A Housekeeping Update from the Critic

Woo, some housekeeping notes!

As you might have noticed, I’m trying to get a bit better about posting regularly around here. I don’t know that I’ll be able to maintain the weekly posting I’ve done for the past month, but I’m going to aim for at least twice a month (and hopefully both of those will be reviews).

Some reviews I’m hoping to have out soon (although not necessarily in this order):

1) Jonathan Strange & Mr. Norrell by Susanna Clarke
2) Voltron: Legendary Defender
3) Leverage
4) Parks & Recreation
5) Not Your Sidekick by CB Lee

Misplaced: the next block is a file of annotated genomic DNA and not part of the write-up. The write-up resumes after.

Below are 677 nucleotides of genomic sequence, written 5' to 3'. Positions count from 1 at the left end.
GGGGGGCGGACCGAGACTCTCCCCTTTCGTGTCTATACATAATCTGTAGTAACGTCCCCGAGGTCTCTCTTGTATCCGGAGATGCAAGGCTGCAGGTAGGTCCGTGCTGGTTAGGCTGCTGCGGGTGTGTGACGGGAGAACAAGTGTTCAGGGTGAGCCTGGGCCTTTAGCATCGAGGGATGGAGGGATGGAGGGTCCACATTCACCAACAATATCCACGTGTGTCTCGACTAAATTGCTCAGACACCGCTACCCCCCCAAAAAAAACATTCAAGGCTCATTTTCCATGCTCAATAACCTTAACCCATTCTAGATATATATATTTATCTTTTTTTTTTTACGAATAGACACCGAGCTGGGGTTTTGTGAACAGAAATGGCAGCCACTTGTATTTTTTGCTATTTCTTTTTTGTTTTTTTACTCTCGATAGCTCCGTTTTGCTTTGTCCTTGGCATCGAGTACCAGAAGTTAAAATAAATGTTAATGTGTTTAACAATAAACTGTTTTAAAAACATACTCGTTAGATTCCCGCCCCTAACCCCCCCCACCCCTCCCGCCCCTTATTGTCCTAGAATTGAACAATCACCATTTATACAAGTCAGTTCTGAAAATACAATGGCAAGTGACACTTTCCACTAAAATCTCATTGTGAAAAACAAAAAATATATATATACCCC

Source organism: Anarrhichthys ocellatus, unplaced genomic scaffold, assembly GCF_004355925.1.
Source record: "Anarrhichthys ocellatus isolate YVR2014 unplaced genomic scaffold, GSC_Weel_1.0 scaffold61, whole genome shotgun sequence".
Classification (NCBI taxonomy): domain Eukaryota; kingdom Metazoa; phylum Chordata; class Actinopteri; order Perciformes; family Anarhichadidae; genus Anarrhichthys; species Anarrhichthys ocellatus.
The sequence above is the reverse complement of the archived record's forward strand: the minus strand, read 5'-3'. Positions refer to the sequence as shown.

As I get further through my reading list this year, I will add other books to that list, and I can almost certainly guarantee that I will go see the live action Beauty and the Beast when it comes out in March.

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Stories Matter: The Critic’s Thoughts on Captain America

If you were on the Internet yesterday, you probably saw the news that, in the new comic run that just came out, Captain America is really an undercover Hydra agent.

Just typing that sentence makes me vaguely sick to my stomach for a variety of reasons, not the least of which is that Captain America was created by two Jewish guys during World War II specifically because they were “morally repulsed” by the actions of Nazi Germany. But there are so many more reasons I am angry than just that.

Art does not exist in a vacuum. Stories matter.

This is something we forget sometimes, I think.